Barbie is a fashion doll manufactured by American toy-company Mattel, Inc., and American businesswoman Ruth Handler is credited with the creation of the doll using a German doll as her inspiration.
Ruth Handler watched her daughter Barbara play with paper dolls and noticed that she often enjoyed giving them adult roles. At the time, most children’s toy dolls were representations of infants. Realizing that there could be a gap in the market, Handler suggested the idea of an adult-bodied doll to her husband, a co-founder of the Mattel toy company. He was unenthusiastic about the idea, as were Mattel’s directors.
During a trip to Europe in 1956 with her children Barbara and Kenneth, Ruth Handler came across a German toy doll called Bild Lilli. The adult-figured doll was exactly what Handler had in mind, so she purchased three of them. She gave one to her daughter and took the others back to Mattel. The Lilli doll was based on a popular character appearing in a comic strip drawn for the newspaper Bild. Lilli was a blonde bombshell, a working girl who knew what she wanted and was not above using men to get it. The Lilli doll was first sold in Germany in 1955, and although it was initially sold to adults, it became popular with children who enjoyed dressing her up in outfits that were available separately.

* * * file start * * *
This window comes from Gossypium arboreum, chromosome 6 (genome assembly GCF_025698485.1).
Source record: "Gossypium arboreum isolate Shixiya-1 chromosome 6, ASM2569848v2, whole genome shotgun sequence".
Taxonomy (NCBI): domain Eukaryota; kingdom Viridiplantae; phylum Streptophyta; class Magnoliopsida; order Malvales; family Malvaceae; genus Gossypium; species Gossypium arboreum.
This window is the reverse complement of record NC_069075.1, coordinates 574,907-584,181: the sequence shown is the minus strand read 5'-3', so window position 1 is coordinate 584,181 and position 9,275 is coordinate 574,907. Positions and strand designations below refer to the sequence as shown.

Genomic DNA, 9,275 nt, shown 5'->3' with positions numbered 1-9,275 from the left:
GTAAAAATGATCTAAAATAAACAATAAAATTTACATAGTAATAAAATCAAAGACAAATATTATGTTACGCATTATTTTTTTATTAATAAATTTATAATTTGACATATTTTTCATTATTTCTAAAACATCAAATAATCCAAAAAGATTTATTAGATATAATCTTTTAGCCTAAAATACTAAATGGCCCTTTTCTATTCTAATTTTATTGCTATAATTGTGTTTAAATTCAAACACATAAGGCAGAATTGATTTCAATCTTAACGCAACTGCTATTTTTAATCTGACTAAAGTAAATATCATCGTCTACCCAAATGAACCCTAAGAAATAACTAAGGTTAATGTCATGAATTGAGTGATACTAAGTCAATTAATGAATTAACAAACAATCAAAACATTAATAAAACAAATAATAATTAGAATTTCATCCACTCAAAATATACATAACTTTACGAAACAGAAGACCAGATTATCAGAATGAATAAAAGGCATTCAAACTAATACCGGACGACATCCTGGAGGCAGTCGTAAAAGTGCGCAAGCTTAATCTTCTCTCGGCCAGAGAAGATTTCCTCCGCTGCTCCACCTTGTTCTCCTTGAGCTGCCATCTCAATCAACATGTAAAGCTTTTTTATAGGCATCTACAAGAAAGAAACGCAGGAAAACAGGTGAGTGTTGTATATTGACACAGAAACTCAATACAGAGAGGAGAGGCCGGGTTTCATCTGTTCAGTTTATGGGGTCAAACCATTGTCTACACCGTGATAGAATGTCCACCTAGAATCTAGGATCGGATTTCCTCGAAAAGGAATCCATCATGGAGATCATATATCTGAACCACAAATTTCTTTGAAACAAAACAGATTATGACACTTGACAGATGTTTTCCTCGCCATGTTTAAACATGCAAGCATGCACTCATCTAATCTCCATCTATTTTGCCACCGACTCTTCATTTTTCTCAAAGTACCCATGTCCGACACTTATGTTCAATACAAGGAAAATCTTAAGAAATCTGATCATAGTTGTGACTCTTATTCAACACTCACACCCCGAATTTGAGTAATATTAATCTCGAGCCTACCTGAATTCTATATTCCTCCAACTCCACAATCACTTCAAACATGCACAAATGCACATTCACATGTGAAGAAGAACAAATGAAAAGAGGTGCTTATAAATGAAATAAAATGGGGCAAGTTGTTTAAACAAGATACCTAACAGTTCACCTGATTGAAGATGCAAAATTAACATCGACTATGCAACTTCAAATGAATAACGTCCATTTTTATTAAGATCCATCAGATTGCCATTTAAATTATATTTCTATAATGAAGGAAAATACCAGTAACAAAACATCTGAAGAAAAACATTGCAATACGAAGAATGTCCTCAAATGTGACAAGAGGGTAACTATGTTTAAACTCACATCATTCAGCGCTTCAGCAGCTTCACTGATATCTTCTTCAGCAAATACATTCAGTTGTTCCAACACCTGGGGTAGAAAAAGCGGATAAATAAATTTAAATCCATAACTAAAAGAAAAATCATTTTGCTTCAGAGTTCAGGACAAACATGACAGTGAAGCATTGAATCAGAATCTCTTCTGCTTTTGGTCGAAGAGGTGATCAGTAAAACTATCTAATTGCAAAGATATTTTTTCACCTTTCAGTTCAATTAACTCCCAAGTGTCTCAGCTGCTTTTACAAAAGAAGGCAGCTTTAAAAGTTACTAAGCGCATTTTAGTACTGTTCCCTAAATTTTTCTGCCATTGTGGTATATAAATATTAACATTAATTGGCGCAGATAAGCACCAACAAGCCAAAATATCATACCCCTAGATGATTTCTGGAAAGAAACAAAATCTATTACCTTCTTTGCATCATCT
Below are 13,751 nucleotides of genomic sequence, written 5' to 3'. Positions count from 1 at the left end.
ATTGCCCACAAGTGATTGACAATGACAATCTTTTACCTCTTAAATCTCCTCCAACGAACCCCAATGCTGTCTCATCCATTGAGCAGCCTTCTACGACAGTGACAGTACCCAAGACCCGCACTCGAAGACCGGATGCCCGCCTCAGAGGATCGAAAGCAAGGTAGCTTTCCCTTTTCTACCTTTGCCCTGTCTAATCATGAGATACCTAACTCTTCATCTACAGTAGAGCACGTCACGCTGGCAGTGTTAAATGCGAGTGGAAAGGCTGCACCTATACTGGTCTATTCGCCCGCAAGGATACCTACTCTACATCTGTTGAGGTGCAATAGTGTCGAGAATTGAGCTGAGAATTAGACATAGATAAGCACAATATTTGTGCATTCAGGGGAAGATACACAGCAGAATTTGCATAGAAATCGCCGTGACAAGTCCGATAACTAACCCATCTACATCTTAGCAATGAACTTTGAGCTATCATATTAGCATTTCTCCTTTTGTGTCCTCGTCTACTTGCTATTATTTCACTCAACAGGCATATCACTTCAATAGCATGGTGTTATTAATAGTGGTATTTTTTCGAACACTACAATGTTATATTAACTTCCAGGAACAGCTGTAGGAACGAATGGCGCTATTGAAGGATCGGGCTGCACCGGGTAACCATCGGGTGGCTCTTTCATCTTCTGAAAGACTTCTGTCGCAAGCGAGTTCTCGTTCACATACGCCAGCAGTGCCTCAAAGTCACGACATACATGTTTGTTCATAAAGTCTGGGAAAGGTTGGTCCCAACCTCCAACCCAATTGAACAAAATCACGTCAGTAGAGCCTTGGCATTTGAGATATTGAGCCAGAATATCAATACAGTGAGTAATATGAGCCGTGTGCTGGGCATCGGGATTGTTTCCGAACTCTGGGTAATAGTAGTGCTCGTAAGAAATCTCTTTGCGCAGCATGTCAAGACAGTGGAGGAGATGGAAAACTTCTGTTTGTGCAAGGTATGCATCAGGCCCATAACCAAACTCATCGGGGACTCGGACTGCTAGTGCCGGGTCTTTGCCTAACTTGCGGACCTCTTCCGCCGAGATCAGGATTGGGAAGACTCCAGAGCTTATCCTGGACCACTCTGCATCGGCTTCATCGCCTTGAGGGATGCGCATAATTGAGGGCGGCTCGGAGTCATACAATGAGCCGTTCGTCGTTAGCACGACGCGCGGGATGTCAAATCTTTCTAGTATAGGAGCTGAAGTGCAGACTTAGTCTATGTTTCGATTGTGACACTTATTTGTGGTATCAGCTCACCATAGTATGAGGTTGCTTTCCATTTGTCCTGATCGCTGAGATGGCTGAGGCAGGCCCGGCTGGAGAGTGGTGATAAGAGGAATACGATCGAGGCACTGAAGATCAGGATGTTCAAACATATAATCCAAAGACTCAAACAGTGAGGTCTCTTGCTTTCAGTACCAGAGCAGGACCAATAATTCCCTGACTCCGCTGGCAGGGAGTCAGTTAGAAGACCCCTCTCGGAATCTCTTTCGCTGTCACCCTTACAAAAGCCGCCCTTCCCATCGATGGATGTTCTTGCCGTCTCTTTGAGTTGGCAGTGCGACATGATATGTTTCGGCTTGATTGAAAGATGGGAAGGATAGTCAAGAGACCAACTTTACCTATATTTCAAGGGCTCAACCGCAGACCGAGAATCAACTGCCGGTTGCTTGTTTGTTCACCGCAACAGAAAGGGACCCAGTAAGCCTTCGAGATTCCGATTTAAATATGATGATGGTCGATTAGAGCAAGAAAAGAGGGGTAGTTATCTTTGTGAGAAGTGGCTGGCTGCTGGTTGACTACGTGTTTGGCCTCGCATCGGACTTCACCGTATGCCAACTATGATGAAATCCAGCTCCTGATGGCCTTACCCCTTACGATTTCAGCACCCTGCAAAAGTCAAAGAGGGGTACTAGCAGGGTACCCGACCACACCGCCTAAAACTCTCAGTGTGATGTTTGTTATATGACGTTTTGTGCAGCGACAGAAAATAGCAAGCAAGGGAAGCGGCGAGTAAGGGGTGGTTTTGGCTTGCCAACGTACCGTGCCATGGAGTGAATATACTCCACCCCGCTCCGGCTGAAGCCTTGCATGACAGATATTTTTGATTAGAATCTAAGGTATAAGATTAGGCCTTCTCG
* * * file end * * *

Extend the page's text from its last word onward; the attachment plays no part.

Upon her return to the United States, Handler redesigned the doll (with help from an engineer), and the doll was given a new name, Barbie, after Handler’s daughter. The doll made its debut at the American International Toy Fair in New York this date in 1959, the date also used as Barbie’s official birthday.
The first Barbie doll wore a black and white zebra striped swimsuit and signature topknot ponytail, and was available as either a blonde or brunette. The doll was marketed as a “Teen-age Fashion Model,” with her clothes created by Mattel fashion designer Charlotte Johnson. Around 350,000 Barbie dolls were sold during the first year of production.
Louis Marx and Company sued Mattel in March 1961. After licensing Lilli, they claimed that Mattel had “infringed on Greiner & Hausser’s patent for Bild-Lilli’s hip joint, and also claimed that Barbie was “a direct take-off and copy” of Bild-Lilli. The company additionally claimed that Mattel “falsely and misleadingly represented itself as having originated the design.” Mattel counter-claimed and the case was settled out of court in 1963. In 1964, Mattel bought Greiner & Hausser’s copyright and patent rights for the Bild-Lilli doll for $21,600.
Ruth Handler believed that it was important for Barbie to have an adult appearance, and early market research showed that some parents were unhappy about the doll’s chest, which had distinct breasts. Barbie’s appearance has been changed many times. In January 2016, Mattel announced that it would add tall, curvy, and petite body shapes to its line-up of dolls. Alternative skin tones, hairstyles, and hair colors were also added.
Barbie was one of the first toys to have a marketing strategy based extensively on television advertising, which has been copied widely by other toys. It is estimated that over a billion Barbie dolls have been sold worldwide in over 150 countries, with Mattel claiming that three Barbie dolls are sold every second. (from Wikipedia)